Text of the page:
Immune T cells may offer lasting protection against COVID-19

By Dr. Francis Collins, NIH

Much of the study on the immune response to SARS-CoV-2, the novel coronavirus that causes COVID-19, has focused on the production of antibodies. But, in fact, immune cells known as memory T cells also play an important role in the ability of our immune systems to protect us against many viral infections, including—it now appears—COVID-19.

An intriguing new study of these memory T cells suggests they might protect some people newly infected with SARS-CoV-2 by remembering past encounters with other human coronaviruses. This might potentially explain why some people seem to fend off the virus and may be less susceptible to becoming severely ill with COVID-19.

The findings, reported in the journal Nature, come from the lab of Antonio Bertoletti at the Duke-NUS Medical School in Singapore [1]. Bertoletti is an expert in viral infections, particularly hepatitis B. But, like so many researchers around the world, his team has shifted their focus recently to help fight the COVID-19 pandemic.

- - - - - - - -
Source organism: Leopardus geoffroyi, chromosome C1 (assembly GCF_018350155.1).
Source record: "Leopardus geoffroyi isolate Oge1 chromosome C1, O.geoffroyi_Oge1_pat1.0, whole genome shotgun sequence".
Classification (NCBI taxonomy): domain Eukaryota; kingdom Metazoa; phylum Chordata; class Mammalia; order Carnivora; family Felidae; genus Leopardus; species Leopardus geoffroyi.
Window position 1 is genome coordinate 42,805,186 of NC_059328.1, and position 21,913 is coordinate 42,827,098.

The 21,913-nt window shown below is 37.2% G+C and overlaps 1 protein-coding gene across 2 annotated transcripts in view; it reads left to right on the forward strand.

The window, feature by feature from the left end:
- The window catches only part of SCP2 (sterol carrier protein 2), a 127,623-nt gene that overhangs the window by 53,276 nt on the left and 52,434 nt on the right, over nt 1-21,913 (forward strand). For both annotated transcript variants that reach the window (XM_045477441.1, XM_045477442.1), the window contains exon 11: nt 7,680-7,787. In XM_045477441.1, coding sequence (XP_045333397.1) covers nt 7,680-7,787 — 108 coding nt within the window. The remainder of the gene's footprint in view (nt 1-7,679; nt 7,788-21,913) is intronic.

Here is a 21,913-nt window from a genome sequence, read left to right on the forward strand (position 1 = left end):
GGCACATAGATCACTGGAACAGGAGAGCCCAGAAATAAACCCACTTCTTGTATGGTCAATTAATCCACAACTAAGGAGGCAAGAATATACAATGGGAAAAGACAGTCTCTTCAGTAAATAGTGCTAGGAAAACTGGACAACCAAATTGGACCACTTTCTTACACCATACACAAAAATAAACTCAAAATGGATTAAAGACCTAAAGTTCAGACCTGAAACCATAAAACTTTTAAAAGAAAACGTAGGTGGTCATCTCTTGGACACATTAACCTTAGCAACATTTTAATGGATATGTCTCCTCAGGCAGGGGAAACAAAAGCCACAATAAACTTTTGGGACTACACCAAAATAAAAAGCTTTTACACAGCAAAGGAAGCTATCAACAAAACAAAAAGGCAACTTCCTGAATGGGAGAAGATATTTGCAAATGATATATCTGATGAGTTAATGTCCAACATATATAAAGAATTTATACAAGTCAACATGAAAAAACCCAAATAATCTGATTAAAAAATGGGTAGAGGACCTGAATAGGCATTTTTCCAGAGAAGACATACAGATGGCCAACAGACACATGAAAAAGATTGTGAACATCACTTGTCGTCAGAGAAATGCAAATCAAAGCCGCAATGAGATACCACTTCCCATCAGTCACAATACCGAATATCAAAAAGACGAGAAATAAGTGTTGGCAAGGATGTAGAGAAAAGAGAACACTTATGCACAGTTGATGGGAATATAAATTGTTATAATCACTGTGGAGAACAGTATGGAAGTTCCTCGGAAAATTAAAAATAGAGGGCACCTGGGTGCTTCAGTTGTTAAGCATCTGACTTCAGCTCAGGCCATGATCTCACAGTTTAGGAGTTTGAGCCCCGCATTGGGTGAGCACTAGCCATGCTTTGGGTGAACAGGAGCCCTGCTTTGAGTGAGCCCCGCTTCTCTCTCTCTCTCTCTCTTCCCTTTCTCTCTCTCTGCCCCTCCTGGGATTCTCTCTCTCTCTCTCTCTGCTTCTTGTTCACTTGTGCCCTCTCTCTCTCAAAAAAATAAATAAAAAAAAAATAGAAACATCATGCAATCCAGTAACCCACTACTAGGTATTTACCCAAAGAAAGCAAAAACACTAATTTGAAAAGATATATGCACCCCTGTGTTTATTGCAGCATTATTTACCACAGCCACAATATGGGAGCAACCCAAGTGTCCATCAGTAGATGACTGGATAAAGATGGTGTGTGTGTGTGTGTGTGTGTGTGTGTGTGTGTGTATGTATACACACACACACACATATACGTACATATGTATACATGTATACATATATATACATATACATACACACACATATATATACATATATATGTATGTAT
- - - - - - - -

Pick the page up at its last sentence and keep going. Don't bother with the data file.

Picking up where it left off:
Bertoletti’s team recognized that many factors could help to explain how a single virus can cause respiratory, circulatory, and other symptoms that vary widely in their nature and severity—as we’ve witnessed in this pandemic. One of those potential factors is prior immunity to other, closely related viruses.

SARS-CoV-2 belongs to a large family of coronaviruses, six of which were previously known to infect humans. Four of them are responsible for the common cold. The other two are more dangerous: SARS-CoV-1, the virus responsible for the outbreak of Severe Acute Respiratory Syndrome (SARS), which ended in 2004; and MERS-CoV, the virus that causes Middle East Respiratory Syndrome (MERS), first identified in Saudi Arabia in 2012.

All six previously known coronaviruses spark production of both antibodies and memory T cells. In addition, studies of immunity to SARS-CoV-1 have shown that T cells stick around for many years longer than acquired antibodies. So, Bertoletti’s team set out to gain a better understanding of T cell immunity against the novel coronavirus. Read more …



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